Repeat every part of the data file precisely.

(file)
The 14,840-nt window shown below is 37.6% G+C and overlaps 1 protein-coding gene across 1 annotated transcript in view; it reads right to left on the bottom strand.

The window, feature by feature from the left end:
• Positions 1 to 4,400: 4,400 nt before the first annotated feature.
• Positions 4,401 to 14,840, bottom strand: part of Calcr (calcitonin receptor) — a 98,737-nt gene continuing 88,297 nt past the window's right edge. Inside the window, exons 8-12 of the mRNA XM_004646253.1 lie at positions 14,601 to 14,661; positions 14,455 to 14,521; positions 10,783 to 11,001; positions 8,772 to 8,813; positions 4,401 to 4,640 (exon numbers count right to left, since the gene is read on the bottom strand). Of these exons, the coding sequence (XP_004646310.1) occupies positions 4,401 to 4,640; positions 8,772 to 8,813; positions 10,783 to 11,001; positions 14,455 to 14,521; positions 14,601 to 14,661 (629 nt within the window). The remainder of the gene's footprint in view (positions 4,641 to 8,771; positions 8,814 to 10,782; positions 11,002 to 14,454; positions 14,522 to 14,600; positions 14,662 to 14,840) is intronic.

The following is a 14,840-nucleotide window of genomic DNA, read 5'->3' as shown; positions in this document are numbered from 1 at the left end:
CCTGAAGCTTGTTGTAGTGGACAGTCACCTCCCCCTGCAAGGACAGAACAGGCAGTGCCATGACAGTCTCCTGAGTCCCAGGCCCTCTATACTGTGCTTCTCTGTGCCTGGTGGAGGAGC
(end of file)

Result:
The 14,840-nt window shown below is 37.6% G+C and overlaps 1 protein-coding gene across 1 annotated transcript in view; it reads right to left on the bottom strand.

The window, feature by feature from the left end:
• Positions 1 to 4,400: 4,400 nt before the first annotated feature.
• Positions 4,401 to 14,840, bottom strand: part of Calcr (calcitonin receptor) — a 98,737-nt gene continuing 88,297 nt past the window's right edge. Inside the window, exons 8-12 of the mRNA XM_004646253.1 lie at positions 14,601 to 14,661; positions 14,455 to 14,521; positions 10,783 to 11,001; positions 8,772 to 8,813; positions 4,401 to 4,640 (exon numbers count right to left, since the gene is read on the bottom strand). Of these exons, the coding sequence (XP_004646310.1) occupies positions 4,401 to 4,640; positions 8,772 to 8,813; positions 10,783 to 11,001; positions 14,455 to 14,521; positions 14,601 to 14,661 (629 nt within the window). The remainder of the gene's footprint in view (positions 4,641 to 8,771; positions 8,814 to 10,782; positions 11,002 to 14,454; positions 14,522 to 14,600; positions 14,662 to 14,840) is intronic.

The following is a 14,840-nucleotide window of genomic DNA, read 5'->3' as shown; positions in this document are numbered from 1 at the left end:
CCTGAAGCTTGTTGTAGTGGACAGTCACCTCCCCCTGCAAGGACAGAACAGGCAGTGCCATGACAGTCTCCTGAGTCCCAGGCCCTCTATACTGTGCTTCTCTGTGCCTGGTGGAGGAGC